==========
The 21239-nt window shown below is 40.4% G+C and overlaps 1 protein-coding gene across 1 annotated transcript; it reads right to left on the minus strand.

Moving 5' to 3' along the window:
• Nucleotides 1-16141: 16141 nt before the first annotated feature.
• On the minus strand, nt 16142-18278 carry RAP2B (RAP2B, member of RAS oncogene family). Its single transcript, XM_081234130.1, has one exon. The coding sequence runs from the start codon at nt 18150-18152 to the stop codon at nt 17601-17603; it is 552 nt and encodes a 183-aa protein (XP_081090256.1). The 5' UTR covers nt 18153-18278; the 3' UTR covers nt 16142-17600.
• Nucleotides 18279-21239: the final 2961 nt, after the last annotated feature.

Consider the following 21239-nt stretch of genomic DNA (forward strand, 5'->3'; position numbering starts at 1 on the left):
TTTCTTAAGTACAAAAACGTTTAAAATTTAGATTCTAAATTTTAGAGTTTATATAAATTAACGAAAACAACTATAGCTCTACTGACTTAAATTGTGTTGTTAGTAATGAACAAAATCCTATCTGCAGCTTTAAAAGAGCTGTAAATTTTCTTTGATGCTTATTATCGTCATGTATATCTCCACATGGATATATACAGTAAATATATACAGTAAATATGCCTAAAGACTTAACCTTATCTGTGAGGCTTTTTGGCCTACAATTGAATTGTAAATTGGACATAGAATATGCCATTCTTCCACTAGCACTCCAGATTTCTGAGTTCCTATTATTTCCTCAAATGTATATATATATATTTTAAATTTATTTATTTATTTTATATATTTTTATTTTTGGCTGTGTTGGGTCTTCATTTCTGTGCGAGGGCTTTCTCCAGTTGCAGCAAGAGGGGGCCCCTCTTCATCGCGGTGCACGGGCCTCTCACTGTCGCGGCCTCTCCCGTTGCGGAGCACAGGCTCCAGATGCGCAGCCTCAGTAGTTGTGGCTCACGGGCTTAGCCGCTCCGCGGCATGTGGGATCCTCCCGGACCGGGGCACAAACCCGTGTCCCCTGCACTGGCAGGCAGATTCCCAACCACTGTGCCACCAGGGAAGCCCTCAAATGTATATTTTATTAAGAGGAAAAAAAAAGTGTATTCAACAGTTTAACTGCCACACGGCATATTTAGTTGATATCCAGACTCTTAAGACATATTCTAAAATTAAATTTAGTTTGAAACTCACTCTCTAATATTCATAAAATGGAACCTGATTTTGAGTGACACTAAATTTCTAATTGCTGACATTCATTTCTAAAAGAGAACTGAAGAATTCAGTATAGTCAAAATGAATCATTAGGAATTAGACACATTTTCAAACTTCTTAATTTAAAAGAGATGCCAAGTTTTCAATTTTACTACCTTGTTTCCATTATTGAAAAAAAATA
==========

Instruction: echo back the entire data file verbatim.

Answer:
The 21239-nt window shown below is 40.4% G+C and overlaps 1 protein-coding gene across 1 annotated transcript; it reads right to left on the minus strand.

Moving 5' to 3' along the window:
• Nucleotides 1-16141: 16141 nt before the first annotated feature.
• On the minus strand, nt 16142-18278 carry RAP2B (RAP2B, member of RAS oncogene family). Its single transcript, XM_081234130.1, has one exon. The coding sequence runs from the start codon at nt 18150-18152 to the stop codon at nt 17601-17603; it is 552 nt and encodes a 183-aa protein (XP_081090256.1). The 5' UTR covers nt 18153-18278; the 3' UTR covers nt 16142-17600.
• Nucleotides 18279-21239: the final 2961 nt, after the last annotated feature.

Consider the following 21239-nt stretch of genomic DNA (forward strand, 5'->3'; position numbering starts at 1 on the left):
TTTCTTAAGTACAAAAACGTTTAAAATTTAGATTCTAAATTTTAGAGTTTATATAAATTAACGAAAACAACTATAGCTCTACTGACTTAAATTGTGTTGTTAGTAATGAACAAAATCCTATCTGCAGCTTTAAAAGAGCTGTAAATTTTCTTTGATGCTTATTATCGTCATGTATATCTCCACATGGATATATACAGTAAATATATACAGTAAATATGCCTAAAGACTTAACCTTATCTGTGAGGCTTTTTGGCCTACAATTGAATTGTAAATTGGACATAGAATATGCCATTCTTCCACTAGCACTCCAGATTTCTGAGTTCCTATTATTTCCTCAAATGTATATATATATATTTTAAATTTATTTATTTATTTTATATATTTTTATTTTTGGCTGTGTTGGGTCTTCATTTCTGTGCGAGGGCTTTCTCCAGTTGCAGCAAGAGGGGGCCCCTCTTCATCGCGGTGCACGGGCCTCTCACTGTCGCGGCCTCTCCCGTTGCGGAGCACAGGCTCCAGATGCGCAGCCTCAGTAGTTGTGGCTCACGGGCTTAGCCGCTCCGCGGCATGTGGGATCCTCCCGGACCGGGGCACAAACCCGTGTCCCCTGCACTGGCAGGCAGATTCCCAACCACTGTGCCACCAGGGAAGCCCTCAAATGTATATTTTATTAAGAGGAAAAAAAAAGTGTATTCAACAGTTTAACTGCCACACGGCATATTTAGTTGATATCCAGACTCTTAAGACATATTCTAAAATTAAATTTAGTTTGAAACTCACTCTCTAATATTCATAAAATGGAACCTGATTTTGAGTGACACTAAATTTCTAATTGCTGACATTCATTTCTAAAAGAGAACTGAAGAATTCAGTATAGTCAAAATGAATCATTAGGAATTAGACACATTTTCAAACTTCTTAATTTAAAAGAGATGCCAAGTTTTCAATTTTACTACCTTGTTTCCATTATTGAAAAAAAATA